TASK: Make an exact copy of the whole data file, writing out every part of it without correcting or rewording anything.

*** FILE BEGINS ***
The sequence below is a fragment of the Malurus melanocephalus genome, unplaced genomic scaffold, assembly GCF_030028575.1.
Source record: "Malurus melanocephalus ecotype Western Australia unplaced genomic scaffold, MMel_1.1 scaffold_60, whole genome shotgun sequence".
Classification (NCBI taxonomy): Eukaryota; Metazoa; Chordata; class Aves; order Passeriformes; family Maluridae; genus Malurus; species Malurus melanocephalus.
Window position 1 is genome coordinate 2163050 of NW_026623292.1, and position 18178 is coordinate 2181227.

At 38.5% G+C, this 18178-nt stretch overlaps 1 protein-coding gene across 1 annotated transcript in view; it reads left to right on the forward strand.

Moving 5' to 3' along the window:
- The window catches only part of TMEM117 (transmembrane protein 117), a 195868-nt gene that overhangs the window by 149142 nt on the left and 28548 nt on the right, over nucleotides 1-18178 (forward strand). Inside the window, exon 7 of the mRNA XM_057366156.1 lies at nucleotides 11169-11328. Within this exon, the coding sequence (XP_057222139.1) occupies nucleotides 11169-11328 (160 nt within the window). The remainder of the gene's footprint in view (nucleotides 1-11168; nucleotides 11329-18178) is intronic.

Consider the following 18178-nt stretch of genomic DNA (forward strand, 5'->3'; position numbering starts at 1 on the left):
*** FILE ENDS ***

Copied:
The sequence below is a fragment of the Malurus melanocephalus genome, unplaced genomic scaffold, assembly GCF_030028575.1.
Source record: "Malurus melanocephalus ecotype Western Australia unplaced genomic scaffold, MMel_1.1 scaffold_60, whole genome shotgun sequence".
Classification (NCBI taxonomy): Eukaryota; Metazoa; Chordata; class Aves; order Passeriformes; family Maluridae; genus Malurus; species Malurus melanocephalus.
Window position 1 is genome coordinate 2163050 of NW_026623292.1, and position 18178 is coordinate 2181227.

At 38.5% G+C, this 18178-nt stretch overlaps 1 protein-coding gene across 1 annotated transcript in view; it reads left to right on the forward strand.

Moving 5' to 3' along the window:
- The window catches only part of TMEM117 (transmembrane protein 117), a 195868-nt gene that overhangs the window by 149142 nt on the left and 28548 nt on the right, over nucleotides 1-18178 (forward strand). Inside the window, exon 7 of the mRNA XM_057366156.1 lies at nucleotides 11169-11328. Within this exon, the coding sequence (XP_057222139.1) occupies nucleotides 11169-11328 (160 nt within the window). The remainder of the gene's footprint in view (nucleotides 1-11168; nucleotides 11329-18178) is intronic.

Consider the following 18178-nt stretch of genomic DNA (forward strand, 5'->3'; position numbering starts at 1 on the left):